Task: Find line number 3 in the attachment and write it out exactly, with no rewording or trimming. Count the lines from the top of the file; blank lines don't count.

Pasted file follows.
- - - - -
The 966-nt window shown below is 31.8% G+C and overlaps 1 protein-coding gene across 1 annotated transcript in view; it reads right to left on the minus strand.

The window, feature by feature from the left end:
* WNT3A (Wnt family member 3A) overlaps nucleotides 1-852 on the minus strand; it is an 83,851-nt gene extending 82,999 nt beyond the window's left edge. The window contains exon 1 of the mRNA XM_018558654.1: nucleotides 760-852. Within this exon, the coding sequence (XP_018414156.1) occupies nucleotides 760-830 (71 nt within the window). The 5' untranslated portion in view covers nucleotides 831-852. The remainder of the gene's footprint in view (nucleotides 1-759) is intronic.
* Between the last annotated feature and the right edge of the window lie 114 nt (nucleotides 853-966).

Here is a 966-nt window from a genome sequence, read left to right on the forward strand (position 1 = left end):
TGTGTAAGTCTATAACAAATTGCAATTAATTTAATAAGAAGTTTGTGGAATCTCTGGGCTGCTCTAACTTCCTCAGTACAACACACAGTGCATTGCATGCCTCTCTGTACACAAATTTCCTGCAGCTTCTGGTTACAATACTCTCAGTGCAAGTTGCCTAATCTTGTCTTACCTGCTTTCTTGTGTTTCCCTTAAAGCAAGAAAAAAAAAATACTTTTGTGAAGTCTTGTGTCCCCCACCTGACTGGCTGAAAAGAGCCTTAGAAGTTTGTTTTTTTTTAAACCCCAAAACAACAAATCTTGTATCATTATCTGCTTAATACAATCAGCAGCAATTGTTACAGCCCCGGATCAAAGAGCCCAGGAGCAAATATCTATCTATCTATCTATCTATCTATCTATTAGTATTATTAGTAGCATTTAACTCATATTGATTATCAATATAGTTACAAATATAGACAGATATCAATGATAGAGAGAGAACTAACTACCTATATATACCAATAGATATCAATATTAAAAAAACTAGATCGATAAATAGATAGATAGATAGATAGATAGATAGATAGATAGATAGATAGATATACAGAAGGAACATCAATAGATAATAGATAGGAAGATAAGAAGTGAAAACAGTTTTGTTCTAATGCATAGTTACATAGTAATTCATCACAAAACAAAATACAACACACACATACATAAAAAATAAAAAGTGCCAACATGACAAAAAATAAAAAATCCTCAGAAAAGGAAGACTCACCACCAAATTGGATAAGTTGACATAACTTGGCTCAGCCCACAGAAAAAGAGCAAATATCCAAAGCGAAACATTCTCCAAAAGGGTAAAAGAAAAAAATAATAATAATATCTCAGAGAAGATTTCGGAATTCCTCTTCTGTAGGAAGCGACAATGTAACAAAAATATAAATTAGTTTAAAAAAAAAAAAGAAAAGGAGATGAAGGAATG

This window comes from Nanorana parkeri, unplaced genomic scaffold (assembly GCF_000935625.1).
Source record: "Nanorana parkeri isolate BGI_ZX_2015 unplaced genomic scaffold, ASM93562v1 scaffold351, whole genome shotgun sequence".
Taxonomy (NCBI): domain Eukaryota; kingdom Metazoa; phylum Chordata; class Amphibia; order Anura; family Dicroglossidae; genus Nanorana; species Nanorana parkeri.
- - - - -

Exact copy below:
* WNT3A (Wnt family member 3A) overlaps nucleotides 1-852 on the minus strand; it is an 83,851-nt gene extending 82,999 nt beyond the window's left edge. The window contains exon 1 of the mRNA XM_018558654.1: nucleotides 760-852. Within this exon, the coding sequence (XP_018414156.1) occupies nucleotides 760-830 (71 nt within the window). The 5' untranslated portion in view covers nucleotides 831-852. The remainder of the gene's footprint in view (nucleotides 1-759) is intronic.